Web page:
Charities reveal the desperate fight for survival facing asylum seekers in Scotland
Violence and exploitation are commonplace for destitute asylum seekers in Scotland committee hears
Asylum seekers in Scotland face a desperate fight for survival that sees them subjected to violence, forced into prostitution and subjected to hate crime.
Their desperate plight has become so severe that most don’t report the crimes to which they are subjected for fear of being deported.
And many local authorities offer little support with third sector groups their only ally to feed cloth and offer them shelter.
Holyrood’s Equalities and Human Rights Committee has taken 80 written submissions of evidence to investigate destitution, asylum and insecure immigration status in Scotland.
While immigration and asylum policy is reserved to the UK government, the Scottish Government can provide support to asylum seekers under devolved functions, such as education, social care and health.
Yesterday the committee heard from the British Red Cross, the Scottish Refugee Council, Scottish Women’s Aid and Positive Action in Housing who all told of the shocking reality facing asylum seekers in the country.
Evidence given by the British Red Cross in Scotland said its clients were facing destitution in the country despite having already faced torture, trauma and in some cases human trafficking.
This has led to a range of “vulnerabilities” not least of which are severe mental health problems that often go untreated.
In its submission the charity stated: “On several occasions families with young children, including a baby being breastfed by its mother, have been told by social workers that they have no duty to offer support or assistance to the parent and will meet their duties to the child by removing them from their parent and placing them in care despite there being no protection concerns for the child.”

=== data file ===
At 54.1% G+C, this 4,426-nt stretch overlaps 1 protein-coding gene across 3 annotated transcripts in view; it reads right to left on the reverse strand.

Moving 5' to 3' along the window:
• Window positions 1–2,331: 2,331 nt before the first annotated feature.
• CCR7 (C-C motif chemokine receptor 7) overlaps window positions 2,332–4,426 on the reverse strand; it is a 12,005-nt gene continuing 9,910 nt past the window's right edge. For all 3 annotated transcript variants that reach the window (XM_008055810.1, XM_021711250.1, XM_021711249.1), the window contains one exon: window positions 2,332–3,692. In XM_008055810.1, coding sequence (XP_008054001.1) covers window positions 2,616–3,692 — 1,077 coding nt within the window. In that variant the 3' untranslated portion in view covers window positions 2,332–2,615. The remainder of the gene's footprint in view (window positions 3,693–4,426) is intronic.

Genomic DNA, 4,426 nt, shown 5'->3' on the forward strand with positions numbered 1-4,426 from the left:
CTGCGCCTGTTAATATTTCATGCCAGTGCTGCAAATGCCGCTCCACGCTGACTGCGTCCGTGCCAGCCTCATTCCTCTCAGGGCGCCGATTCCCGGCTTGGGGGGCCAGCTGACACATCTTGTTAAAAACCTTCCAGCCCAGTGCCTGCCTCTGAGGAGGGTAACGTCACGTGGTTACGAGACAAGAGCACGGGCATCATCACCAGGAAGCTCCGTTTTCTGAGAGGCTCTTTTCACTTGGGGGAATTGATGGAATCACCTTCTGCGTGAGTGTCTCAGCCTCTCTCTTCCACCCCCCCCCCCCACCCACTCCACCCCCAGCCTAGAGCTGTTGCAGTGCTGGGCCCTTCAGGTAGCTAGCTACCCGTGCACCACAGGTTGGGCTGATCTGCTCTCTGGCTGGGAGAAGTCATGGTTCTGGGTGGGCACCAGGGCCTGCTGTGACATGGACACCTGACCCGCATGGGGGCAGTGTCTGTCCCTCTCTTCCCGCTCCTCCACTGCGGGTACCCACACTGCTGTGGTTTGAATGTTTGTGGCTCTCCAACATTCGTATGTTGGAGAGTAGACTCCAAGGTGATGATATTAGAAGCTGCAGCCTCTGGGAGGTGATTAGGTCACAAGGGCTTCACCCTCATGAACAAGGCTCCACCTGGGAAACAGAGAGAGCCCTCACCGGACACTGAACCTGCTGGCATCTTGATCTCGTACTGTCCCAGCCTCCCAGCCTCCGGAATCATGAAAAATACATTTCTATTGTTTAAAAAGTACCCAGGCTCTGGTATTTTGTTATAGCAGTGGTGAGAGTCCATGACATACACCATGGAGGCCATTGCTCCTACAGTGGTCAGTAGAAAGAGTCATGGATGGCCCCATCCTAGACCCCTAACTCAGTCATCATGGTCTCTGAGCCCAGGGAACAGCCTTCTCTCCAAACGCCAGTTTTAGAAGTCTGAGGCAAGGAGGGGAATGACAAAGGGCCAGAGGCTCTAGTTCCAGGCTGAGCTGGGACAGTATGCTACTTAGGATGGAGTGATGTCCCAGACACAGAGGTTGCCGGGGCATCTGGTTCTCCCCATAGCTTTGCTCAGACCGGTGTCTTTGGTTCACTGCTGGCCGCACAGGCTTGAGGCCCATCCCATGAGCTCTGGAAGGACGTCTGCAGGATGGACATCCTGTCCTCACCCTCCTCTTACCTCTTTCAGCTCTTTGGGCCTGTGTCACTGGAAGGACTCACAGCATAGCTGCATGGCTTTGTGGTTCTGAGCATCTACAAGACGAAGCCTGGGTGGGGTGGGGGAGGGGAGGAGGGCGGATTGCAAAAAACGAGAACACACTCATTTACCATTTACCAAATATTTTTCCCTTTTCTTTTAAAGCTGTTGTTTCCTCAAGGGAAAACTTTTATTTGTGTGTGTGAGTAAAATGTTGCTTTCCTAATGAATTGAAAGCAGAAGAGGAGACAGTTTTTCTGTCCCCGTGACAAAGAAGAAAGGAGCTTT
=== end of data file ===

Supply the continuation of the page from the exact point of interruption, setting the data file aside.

The charity said it is “deeply concerned” by the situation.
Graham O'Neill, policy officer for the Scottish Refugee Council, told MSPs that people arriving in Scotland then travelled to Croydon, England, for processing – leaving them vulnerable to exploitation.
“People go into this twilight world where we don't really know how people get to Croydon to access the asylum procedure," he said.
“Some people do it through their own means, some people will do it through charities such as ourselves, but with other people, we don't know how that's going to happen.
“We think that is unacceptable, but we also think it's quite senseless as well, given that the Home Office have a network of offices where people could access the procedure.”
Jo Ozga, a policy worker for Scottish Women’s Aid, said while many Women’s Aid groups have worked to raise additional funding to cover the cost of accommodating women with no entitlement to housing benefit, this still didn’t meet current levels of demand.
With Women’s Aid services under increasing financial pressure most are unable to accommodate women with insecure immigration status, she added.
Worryingly she said: “Some Women’s Aid groups have also been informed by their local authority that as a condition of their funding they cannot accommodate women with no recourse to public funds or provide them with any support unless they are able to demonstrate this has not been provided using public funds."
Jamie Spurway, Interfaith Scotland’s religious equality training officer, said in his submission that single women were most at risk in the “enforced destitution cycle.”
“At the moment there is no 'official' shelter for women,” he said. “Positive Action in Housing can help with temporary short term accommodation and there are two flats in for women that can be used but these can only accommodate four women!
"Most sofa surf and put themselves at risk of exploitation and live in overcrowded flats, often with people they don't know.”
Christina McKelvie MSP, convener of the equalities and human rights committee, said: “Nobody doubts the great harm that destitution can have on an individual or family.
"This committee wants to find out the practical changes that could be made, and what other support can be found so there is a better outlook for asylum seekers who come to this country for sanctuary but end up destitute and vulnerable to exploitation.”